Labour candidate ‘fell for online conspiracy theory’ about Hamas attacks

Labour’s candidate in Rochdale “fell for an online conspiracy” that led to his remarks over the 7 October attacks in Israel, a shadow minister has said.

Councillor Azhar Ali told a meeting of the Lancashire Labour Party in the wake of the atrocity that Israel deliberately allowed the massacre to go ahead to give it the “green light” to invade Gaza.

After his comments were published over the weekend by the Mail On Sunday, he issued an “unreserved” apology, saying they were “deeply offensive, ignorant, and false”.

He and the Labour Party have faced fierce criticism as a result of the remarks, but the councillor remains the party’s candidate for Thursday’s by-election, with the deadline to replace him having long passed.

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Asked about Mr Ali’s comments, shadow minister without portfolio, Nick Thomas-Symonds, told Sky News they were “completely wrong… totally unacceptable and they in no way represent the views of the Labour Party”.

However, he claimed the councillor had fallen for an “online conspiracy theory and that does not represent his view”.

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Mr Thomas-Symonds added: “What Councillor Ali also said here is that he apologises unreservedly, he retracts the comments.

“And he’s also said, which I think is hugely important, that he understands now the gravity, the scale, the offence that’s been caused and knows he needs to rebuild trust.

“[He has a] huge task ahead of him with the Jewish community and that is what I would now expect him to get on to do.”

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Labour candidate needs to ‘earn trust back’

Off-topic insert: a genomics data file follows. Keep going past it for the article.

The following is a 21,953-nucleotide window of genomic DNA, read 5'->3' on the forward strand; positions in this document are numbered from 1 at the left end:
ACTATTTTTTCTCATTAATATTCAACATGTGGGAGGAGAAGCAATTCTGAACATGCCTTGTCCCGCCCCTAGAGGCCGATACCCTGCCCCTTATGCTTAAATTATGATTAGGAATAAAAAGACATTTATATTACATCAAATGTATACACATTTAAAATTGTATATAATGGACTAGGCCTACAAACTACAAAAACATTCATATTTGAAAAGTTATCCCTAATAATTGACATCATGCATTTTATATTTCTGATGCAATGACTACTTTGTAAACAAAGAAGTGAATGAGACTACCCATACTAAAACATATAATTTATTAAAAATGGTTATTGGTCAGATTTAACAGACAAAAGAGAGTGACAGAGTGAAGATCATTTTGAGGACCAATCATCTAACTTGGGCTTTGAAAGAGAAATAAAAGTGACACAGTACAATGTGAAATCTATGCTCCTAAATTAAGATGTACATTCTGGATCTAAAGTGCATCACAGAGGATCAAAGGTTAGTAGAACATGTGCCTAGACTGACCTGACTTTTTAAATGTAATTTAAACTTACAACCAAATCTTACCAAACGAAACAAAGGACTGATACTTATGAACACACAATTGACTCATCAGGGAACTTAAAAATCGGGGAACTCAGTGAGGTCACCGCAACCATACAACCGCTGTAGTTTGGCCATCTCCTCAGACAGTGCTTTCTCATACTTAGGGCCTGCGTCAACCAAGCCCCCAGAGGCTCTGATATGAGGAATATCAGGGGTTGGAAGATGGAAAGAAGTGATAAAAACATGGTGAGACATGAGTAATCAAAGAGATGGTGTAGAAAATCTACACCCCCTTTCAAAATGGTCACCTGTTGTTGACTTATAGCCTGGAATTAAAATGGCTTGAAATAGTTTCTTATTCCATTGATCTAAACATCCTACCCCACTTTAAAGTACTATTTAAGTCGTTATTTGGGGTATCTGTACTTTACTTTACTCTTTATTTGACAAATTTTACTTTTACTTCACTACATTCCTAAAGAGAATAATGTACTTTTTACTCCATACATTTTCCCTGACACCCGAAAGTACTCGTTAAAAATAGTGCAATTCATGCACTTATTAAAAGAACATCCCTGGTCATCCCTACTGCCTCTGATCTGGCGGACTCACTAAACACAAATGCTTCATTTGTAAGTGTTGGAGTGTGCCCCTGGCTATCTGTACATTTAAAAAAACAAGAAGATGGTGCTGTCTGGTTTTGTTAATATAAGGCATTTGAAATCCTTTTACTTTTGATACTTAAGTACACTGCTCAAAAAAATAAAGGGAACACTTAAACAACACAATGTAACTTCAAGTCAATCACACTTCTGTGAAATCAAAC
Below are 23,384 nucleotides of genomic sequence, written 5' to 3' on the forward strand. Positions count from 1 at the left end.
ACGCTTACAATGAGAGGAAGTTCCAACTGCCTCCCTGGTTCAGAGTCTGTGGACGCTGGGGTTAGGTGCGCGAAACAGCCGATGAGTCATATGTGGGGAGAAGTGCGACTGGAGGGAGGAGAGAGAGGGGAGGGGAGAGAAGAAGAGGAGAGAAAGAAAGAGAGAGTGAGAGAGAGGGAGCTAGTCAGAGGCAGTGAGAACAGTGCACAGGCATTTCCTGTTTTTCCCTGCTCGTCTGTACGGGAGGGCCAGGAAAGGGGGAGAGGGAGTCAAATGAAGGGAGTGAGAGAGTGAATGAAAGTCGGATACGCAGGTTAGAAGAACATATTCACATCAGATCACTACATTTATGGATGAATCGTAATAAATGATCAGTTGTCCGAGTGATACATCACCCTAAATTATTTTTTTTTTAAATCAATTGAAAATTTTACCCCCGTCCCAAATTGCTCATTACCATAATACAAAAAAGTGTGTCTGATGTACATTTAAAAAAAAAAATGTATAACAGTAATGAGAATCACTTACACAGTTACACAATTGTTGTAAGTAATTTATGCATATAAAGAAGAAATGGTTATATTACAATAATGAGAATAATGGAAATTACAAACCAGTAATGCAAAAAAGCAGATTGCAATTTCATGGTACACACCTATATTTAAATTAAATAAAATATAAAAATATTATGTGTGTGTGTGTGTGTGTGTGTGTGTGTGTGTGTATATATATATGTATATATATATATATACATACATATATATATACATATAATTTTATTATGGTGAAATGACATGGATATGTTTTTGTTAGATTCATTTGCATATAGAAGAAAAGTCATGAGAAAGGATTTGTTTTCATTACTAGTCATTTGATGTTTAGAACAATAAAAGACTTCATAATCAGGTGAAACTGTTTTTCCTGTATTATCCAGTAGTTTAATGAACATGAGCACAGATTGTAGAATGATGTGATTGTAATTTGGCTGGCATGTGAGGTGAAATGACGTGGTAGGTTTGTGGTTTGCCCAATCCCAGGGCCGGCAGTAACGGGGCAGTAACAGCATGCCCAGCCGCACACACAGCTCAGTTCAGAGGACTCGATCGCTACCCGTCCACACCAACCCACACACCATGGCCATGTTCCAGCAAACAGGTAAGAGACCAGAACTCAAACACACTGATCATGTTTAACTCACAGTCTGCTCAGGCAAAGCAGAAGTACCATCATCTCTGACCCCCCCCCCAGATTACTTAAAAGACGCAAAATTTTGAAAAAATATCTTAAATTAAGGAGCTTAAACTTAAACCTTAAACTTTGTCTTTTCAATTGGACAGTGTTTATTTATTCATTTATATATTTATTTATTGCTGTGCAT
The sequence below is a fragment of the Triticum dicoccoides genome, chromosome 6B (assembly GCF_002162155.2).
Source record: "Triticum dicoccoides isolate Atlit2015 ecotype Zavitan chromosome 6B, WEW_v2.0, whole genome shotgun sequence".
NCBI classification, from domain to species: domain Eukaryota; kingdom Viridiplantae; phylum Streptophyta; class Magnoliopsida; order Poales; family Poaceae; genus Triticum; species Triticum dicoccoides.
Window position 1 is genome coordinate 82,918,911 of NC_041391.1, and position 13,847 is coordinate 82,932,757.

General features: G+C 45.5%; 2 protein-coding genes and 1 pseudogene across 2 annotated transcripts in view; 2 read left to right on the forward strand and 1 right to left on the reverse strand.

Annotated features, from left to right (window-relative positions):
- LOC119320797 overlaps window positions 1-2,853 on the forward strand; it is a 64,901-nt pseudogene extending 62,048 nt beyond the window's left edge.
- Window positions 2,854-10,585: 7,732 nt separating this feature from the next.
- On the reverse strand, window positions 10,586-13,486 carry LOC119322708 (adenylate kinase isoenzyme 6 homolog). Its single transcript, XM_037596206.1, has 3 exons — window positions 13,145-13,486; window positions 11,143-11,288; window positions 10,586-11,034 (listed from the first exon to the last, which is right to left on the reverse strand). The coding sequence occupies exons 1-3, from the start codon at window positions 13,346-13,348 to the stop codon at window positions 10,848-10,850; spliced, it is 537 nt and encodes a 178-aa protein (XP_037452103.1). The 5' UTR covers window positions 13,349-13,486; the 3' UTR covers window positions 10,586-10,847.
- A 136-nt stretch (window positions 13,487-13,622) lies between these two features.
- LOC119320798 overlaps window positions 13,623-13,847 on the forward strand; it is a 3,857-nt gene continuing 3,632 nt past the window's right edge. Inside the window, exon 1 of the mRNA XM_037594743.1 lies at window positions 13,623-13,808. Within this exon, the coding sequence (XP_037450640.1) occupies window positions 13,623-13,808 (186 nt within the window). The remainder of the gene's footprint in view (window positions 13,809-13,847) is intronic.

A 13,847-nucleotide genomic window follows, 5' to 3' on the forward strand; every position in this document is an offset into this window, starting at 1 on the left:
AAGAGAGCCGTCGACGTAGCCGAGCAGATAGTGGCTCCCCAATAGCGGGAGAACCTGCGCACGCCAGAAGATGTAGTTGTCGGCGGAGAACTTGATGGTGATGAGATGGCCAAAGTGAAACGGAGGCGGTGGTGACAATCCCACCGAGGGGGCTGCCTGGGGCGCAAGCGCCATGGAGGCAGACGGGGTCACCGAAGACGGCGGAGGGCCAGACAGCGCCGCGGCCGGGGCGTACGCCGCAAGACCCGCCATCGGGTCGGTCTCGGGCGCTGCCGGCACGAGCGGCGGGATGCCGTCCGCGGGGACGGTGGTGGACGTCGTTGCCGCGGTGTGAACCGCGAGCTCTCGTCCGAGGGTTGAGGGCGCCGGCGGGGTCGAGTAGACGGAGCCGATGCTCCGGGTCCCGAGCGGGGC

The shadow minister also pointed to comments made by Dame Louise Ellman, a former Labour MP who resigned from the party in 2019 over its handling of antisemitism complaints under Jeremy Corbyn – but later rejoined after Sir Keir Starmer took over.

She posted on X that Mr Ali’s comments had repeated “outrageous and deeply offensive conspiracy theories” and it was “right that he has given a full apology”.

But, she added: “I have known Azhar for over twenty years and he consistently supported me when I was subjected to antisemitic attacks.

“I have always found him to be an ally, which makes these comments out of character. He should now have the opportunity to work with the Jewish community to restore the loss of trust his actions have caused.”

However, others in the Jewish community have branded Mr Ali’s remarks as “warped” and “disgraceful”, and fear they could further fuel hostility.

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Labour’s candidate controversy

Mr Thomas-Symonds added: “People can get things very wrong. That’s obviously happened here, and Councillor Ali has to learn lessons from that.

“I think that we also take into account his reaction to this in recent days. That is why he continues to be our candidate up there in Rochdale, we’ll continue to campaign up there in Rochdale.”

But Conservative Party chairman Richard Holden said: “Time after time, Sir Keir Starmer says that he’s changed Labour. Time after time we’re seeing that simply isn’t true.

“While vile racist slurs are freely exchanged within Sir Keir Starmer’s Labour Party, it is unfit to hold public office.”

Meanwhile, spokesman for Reform UK, Gawain Towler, said: “I find it absolutely extraordinary that Labour frontbenchers are being sent out to work for this guy, knowing his comments, which are worse than anything people have been suspended for.

“The only thing I can think of is they are terrified of George Galloway so they are trying to out-extreme him. It is truly shocking.”

A spokesman for the Workers Party of Britain said: “Mr Ali has described his own words and views as ‘stupid, ignorant, offensive and false’. Why should anyone vote for him then?

“Our election slogan is ‘For Gaza. For Rochdale’. We are unapologetically pro-Gaza, pro-Palestine. And it is that message which resonates across Rochdale: young and old, white and black.”

The Liberal Democrats have been approached for comment.

Mr Ali, a former government adviser who was made an OBE in 2020 for public service, was selected last month to contest the poll, caused by the death of Sir Tony Lloyd, and is defending a Labour majority of more than 9,000.

See below the full list of candidates and the political parties they represent:

Azhar Ali, Labour Party
Mark Coleman, Independent
Simon Danczuk, Reform UK
Iain Donaldson, Liberal Democrats
Paul Ellison, The Conservative Party Candidate
George Galloway, Workers Party of Britain
Michael Howarth, Independent
William Howarth, Independent
Guy Otten, Green Party
Ravin Subortna, The Official Monster Raving Loony Party
David Tully, Independent

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